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How to Eliminate Hardcoded API Keys from Your App

Mobile apps typically communicate with several backend services over the Internet. Some services may be controlled by the owner of the app but some may be operated by 3rd parties.  

In either case, it is typical for access to these services to be authenticated by the use of an API key. Often the required keys are stored in the released app itself. This whitepaper explains why this practice is extremely dangerous and highlights the risks of such hardcoded API keys. It also shows how Approov’s Runtime Secrets Protection feature enables such keys to be easily eliminated from apps to avoid all the associated risks.

The Problem with API Keys

API keys are commonly used to authenticate your app to a backend API and, as such, operate like a password. API keys block any anonymous traffic and can be used to limit the rate of requests from any one particular app. API keys must be kept secret. If not, your app can be impersonated and API calls can be made by other parties, just as if your mobile app was making them.

Keeping API Keys Out of Source Code Isn’t Sufficient

In the case of mobile apps the compiled code is in the public domain and must be released through the app store. Even if they are obfuscated or hidden in some way, keys will still be compiled into or linked into your release package in some way and will appear in the app store.

Third-Party API Access from Mobile Apps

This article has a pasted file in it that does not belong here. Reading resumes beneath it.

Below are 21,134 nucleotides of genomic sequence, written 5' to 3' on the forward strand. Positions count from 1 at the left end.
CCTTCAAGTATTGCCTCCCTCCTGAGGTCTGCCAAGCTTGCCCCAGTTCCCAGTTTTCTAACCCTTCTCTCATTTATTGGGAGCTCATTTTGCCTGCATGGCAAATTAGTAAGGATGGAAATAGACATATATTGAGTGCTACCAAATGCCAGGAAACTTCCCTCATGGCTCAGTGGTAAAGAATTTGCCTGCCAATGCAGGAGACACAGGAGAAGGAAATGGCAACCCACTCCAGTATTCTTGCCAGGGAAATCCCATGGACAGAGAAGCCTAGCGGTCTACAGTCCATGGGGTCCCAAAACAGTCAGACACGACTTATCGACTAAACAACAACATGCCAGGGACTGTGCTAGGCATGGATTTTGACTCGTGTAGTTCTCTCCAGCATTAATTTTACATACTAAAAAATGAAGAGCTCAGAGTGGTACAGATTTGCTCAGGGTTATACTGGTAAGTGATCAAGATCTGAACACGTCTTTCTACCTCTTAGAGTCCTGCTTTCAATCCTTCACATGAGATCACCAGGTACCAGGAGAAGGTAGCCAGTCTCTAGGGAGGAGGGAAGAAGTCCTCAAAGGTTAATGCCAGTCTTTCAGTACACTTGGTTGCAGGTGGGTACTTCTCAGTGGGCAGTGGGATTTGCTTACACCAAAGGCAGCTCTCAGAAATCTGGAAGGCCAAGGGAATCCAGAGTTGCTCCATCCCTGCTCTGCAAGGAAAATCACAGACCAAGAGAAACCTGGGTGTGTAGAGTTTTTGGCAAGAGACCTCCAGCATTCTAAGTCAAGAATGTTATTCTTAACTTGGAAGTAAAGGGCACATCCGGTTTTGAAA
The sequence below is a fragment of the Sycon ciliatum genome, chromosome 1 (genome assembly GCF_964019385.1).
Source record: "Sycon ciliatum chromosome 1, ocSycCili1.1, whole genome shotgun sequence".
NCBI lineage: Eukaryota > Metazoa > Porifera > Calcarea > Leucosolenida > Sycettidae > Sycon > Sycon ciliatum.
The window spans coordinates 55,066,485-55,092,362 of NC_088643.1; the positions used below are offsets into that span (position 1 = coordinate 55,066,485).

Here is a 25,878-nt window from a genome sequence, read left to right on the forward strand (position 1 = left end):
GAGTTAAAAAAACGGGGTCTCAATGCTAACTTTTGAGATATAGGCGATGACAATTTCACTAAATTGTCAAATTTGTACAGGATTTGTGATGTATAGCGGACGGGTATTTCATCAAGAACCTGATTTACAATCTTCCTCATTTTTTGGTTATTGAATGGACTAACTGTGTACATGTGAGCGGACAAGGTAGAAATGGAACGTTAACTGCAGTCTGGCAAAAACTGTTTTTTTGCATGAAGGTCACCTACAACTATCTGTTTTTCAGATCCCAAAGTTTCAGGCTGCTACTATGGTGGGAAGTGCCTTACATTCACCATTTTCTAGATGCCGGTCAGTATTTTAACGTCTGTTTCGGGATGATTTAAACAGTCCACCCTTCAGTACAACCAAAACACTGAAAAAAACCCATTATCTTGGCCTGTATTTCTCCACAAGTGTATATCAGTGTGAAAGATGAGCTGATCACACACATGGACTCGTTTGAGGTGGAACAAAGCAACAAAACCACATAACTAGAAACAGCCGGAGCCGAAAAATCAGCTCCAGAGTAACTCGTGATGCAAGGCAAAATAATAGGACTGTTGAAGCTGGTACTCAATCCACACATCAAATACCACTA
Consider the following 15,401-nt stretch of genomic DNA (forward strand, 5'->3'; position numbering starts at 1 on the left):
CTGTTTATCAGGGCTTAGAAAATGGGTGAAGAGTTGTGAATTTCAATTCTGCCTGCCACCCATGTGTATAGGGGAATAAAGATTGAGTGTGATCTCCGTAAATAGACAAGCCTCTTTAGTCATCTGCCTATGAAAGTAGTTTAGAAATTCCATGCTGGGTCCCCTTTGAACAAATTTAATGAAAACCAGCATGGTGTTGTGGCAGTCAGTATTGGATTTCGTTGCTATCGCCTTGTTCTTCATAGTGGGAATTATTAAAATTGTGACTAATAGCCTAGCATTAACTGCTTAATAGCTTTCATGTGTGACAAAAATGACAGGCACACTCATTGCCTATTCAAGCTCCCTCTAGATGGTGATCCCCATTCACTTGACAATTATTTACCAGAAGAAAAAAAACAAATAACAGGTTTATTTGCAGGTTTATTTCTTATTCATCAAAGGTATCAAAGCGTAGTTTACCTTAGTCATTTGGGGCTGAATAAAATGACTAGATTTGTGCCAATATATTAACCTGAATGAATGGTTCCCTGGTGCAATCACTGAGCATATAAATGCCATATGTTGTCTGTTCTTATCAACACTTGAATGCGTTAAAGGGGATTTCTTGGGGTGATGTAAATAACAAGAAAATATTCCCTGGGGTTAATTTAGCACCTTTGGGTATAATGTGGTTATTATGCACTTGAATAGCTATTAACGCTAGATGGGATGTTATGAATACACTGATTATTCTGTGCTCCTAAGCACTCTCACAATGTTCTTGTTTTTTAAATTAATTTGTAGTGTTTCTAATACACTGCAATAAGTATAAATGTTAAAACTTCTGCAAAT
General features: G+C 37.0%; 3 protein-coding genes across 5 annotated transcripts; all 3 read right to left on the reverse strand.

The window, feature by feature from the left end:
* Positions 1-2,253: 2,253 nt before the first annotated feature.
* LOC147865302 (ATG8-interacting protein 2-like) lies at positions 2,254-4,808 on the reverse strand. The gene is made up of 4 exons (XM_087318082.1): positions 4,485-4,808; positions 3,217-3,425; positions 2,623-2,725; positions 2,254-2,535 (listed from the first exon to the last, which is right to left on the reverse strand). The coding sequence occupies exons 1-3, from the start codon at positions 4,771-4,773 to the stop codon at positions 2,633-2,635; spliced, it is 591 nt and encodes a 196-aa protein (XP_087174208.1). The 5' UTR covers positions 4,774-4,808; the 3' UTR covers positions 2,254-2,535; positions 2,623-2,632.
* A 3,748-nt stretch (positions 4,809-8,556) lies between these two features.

Consider the case where you have compiled your app and published it to the app store. As the app runs it will use the API keys embedded within it to access the services it is dependent upon:

Approov diagram - Running App with Embedded API Keys

Whenever an app accesses that individual API, that API key is copied from the code as it runs and then transmitted over the network.

The Risks of Stolen API Keys

So API keys can be reverse engineered from the code, or captured in transit from the mobile app to the backend. Any attacker has complete control of the device and the network it uses, so such attacks are relatively straightforward.

Approov Diagram Showing Risks of Stolen API Keys

The risk obviously depends on the capabilities of the particular API whose key has been compromised. Data exfiltration from the API is the most obvious risk, but there are also many ways your service could be degraded or even completely blocked by hackers using stolen keys - e.g. to interfere with performance analytics, perform DDoS attacks on APIs, or incur 3rd party costs and misuse your APIs until service is blocked.

Approov Architecture

The below diagram illustrates the four-step flow of how Approov Runtime Secrets Protection works. This protection can be easily dropped into an existing app, that currently embeds API keys, with the minimum of changes:

Approov Architecture (no background)

The steps are as follows:

  1. Approov account administration is simple. The Approov SDK is integrated with the app and any keys used are stored in the Approov cloud service. The app signature is stored by Approov.
  2. At runtime, when the app makes a request that will need an API key, the SDK automatically gathers app and device environment integrity measurements and sends them to the Approov cloud.
  3. The Approov cloud evaluates the measurements and, only if they are consistent with an official app running in an appropriate environment, are the API keys transmitted to the app. You have complete control of the security policies which cause a rejection.
  4. The API keys are added to the requests as required so that the mobile app can authenticate itself to the backend. The API keys are only ever held temporarily in memory and communication with the backend is protected to ensure that the keys cannot be intercepted via a Man-in-the-Middle (MitM) attack.